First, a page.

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Top activities in Kamchatka

Wildlife watching

This remote corner of Russia abounds with wildlife, especially whales, eagles and bears – oh my! Just as fascinating are the horned puffins, guillemots and the auklets with their feathered crests like little fascinators. Expedition cruises offer excellent opportunities to see orca, dolphins and barnacle-covered grey whales surfacing for air. Fur seals, gathering in large numbers in beach rookeries, can be spotted from the boat, and you might hear the sociable bellows of a pink, wrinkled walrus before you spot its gigantic shape, lounging on an ice flow.

Outdoor adventures

Kamchatka is a paradise for outdoor lovers, offering a never-ending expanse of wilderness to explore, far from the reach of civilisation. If you’re keen to spend your time trekking through magma-moulded terrain and scaling active volcanoes, choose a land tour where even your down time will be spent camping out under the stars, or beneath a forest canopy, perhaps fishing for your dinner. You can experience the thrill of rafting along the icy Bystraya River, followed by an afternoon foraging for wild berries and mushrooms in the taiga forests (keeping an eye out for bears, of course) and a hot meal cooked over the campfire. Expedition cruises also offer plenty of chances to disembark for gentle hikes along the coastline, alongside island landings and Zodiac river excursions to admire seabird colonies.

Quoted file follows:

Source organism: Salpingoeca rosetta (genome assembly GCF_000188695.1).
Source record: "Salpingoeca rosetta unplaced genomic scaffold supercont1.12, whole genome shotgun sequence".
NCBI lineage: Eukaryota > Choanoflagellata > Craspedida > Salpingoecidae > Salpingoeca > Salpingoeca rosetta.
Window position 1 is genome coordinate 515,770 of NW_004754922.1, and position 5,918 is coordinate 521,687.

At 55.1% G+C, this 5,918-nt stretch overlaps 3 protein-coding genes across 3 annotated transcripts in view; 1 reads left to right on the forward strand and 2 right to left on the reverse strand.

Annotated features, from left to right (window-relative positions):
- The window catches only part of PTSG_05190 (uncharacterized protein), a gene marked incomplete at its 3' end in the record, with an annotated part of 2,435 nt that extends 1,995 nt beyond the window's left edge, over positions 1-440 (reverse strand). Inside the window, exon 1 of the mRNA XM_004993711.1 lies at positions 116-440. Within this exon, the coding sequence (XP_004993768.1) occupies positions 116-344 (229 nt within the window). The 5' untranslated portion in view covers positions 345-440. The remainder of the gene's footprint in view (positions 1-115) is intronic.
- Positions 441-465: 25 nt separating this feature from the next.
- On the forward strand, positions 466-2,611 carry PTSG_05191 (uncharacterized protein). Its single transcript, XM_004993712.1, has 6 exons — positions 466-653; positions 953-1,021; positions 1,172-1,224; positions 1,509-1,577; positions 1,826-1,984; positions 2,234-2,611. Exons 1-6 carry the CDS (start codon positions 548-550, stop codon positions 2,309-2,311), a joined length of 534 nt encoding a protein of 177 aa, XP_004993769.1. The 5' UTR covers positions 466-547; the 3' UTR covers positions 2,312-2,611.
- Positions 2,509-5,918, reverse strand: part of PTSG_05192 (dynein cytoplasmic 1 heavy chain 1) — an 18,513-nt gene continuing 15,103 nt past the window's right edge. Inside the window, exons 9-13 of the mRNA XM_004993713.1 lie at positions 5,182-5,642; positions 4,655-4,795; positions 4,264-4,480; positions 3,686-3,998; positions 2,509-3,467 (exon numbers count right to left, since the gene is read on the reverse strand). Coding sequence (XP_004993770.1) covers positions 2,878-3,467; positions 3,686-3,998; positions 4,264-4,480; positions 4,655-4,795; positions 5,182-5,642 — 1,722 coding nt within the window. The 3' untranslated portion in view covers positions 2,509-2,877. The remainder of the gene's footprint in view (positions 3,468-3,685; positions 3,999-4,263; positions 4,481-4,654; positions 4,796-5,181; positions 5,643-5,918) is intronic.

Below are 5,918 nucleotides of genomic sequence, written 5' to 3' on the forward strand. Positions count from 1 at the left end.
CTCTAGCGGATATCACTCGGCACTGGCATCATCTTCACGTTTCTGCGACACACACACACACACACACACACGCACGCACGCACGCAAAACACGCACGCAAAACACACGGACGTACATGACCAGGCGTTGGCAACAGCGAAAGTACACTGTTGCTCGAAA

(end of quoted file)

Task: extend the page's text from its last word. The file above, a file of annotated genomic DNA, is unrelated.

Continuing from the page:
Culture & people

Despite Kamchatka being one of the least populated regions in the world, more than 100 different nationalities and ethnic groups live on the peninsula. The majority of the indigenous population is made up by the Koryaks, Aleuts, Itelmens and the Evens who, in the 18th century, founded one of the oldest settlements here. You can meet the Even people by taking a walking excursion to the settlement, where you can visit a craft workshop, or you may get the opportunity to watch a traditional dance.


Alongside wildlife-watching, visitors can take a more active part in the ongoing conservation efforts in the region. Activities may involve talks highlighting ecological issues and the work undertaken by local agencies. Participants also have the opportunity to visit seabird breeding grounds and various nature reserves, while all cetacean sightings are logged and referred on to researchers.

Discover more about Kamchatka wildlife and nearby islands in our Kamchatka travel guide.
Written by Bryony Cottam
Photo credits: [Page banner: Natalia_Kollegova] [Intro: Natalia_Kollegova] [What do Kamchatka vacations entail?: kuhnmi] [Koryakskiy Nature Reserve: Harald Deischinger] [Volcanoes: kuhnmi] [Wildlife watching: Robert Pittman]